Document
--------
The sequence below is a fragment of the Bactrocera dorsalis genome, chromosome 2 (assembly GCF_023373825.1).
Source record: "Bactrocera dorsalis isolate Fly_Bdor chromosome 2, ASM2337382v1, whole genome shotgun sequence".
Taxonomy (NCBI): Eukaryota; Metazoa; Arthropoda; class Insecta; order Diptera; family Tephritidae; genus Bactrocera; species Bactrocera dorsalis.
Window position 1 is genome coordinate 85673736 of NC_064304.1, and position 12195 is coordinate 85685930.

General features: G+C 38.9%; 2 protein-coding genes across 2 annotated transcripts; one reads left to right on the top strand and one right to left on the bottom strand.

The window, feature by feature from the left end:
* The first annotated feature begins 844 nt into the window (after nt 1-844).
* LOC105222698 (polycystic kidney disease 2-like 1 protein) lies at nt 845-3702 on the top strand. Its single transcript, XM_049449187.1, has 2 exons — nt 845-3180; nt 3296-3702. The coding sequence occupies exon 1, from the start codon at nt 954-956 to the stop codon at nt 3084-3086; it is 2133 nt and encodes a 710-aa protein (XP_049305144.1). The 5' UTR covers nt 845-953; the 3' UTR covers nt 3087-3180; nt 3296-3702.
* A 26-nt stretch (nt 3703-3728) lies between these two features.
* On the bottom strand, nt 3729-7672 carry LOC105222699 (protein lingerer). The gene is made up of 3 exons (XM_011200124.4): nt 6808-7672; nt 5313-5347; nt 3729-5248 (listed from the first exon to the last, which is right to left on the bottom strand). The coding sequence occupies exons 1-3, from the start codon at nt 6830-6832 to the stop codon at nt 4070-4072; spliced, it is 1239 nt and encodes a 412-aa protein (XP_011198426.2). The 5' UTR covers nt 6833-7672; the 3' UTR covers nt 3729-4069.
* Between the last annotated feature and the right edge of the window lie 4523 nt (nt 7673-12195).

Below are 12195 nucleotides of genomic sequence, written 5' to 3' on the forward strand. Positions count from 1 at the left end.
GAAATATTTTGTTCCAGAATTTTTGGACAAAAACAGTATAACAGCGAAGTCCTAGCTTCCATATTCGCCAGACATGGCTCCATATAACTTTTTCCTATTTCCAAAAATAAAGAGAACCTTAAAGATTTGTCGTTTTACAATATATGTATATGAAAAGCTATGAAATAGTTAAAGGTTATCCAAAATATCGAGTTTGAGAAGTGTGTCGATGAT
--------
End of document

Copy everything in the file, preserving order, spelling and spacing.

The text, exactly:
The sequence below is a fragment of the Bactrocera dorsalis genome, chromosome 2 (assembly GCF_023373825.1).
Source record: "Bactrocera dorsalis isolate Fly_Bdor chromosome 2, ASM2337382v1, whole genome shotgun sequence".
Taxonomy (NCBI): Eukaryota; Metazoa; Arthropoda; class Insecta; order Diptera; family Tephritidae; genus Bactrocera; species Bactrocera dorsalis.
Window position 1 is genome coordinate 85673736 of NC_064304.1, and position 12195 is coordinate 85685930.

General features: G+C 38.9%; 2 protein-coding genes across 2 annotated transcripts; one reads left to right on the top strand and one right to left on the bottom strand.

The window, feature by feature from the left end:
* The first annotated feature begins 844 nt into the window (after nt 1-844).
* LOC105222698 (polycystic kidney disease 2-like 1 protein) lies at nt 845-3702 on the top strand. Its single transcript, XM_049449187.1, has 2 exons — nt 845-3180; nt 3296-3702. The coding sequence occupies exon 1, from the start codon at nt 954-956 to the stop codon at nt 3084-3086; it is 2133 nt and encodes a 710-aa protein (XP_049305144.1). The 5' UTR covers nt 845-953; the 3' UTR covers nt 3087-3180; nt 3296-3702.
* A 26-nt stretch (nt 3703-3728) lies between these two features.
* On the bottom strand, nt 3729-7672 carry LOC105222699 (protein lingerer). The gene is made up of 3 exons (XM_011200124.4): nt 6808-7672; nt 5313-5347; nt 3729-5248 (listed from the first exon to the last, which is right to left on the bottom strand). The coding sequence occupies exons 1-3, from the start codon at nt 6830-6832 to the stop codon at nt 4070-4072; spliced, it is 1239 nt and encodes a 412-aa protein (XP_011198426.2). The 5' UTR covers nt 6833-7672; the 3' UTR covers nt 3729-4069.
* Between the last annotated feature and the right edge of the window lie 4523 nt (nt 7673-12195).

Below are 12195 nucleotides of genomic sequence, written 5' to 3' on the forward strand. Positions count from 1 at the left end.
GAAATATTTTGTTCCAGAATTTTTGGACAAAAACAGTATAACAGCGAAGTCCTAGCTTCCATATTCGCCAGACATGGCTCCATATAACTTTTTCCTATTTCCAAAAATAAAGAGAACCTTAAAGATTTGTCGTTTTACAATATATGTATATGAAAAGCTATGAAATAGTTAAAGGTTATCCAAAATATCGAGTTTGAGAAGTGTGTCGATGAT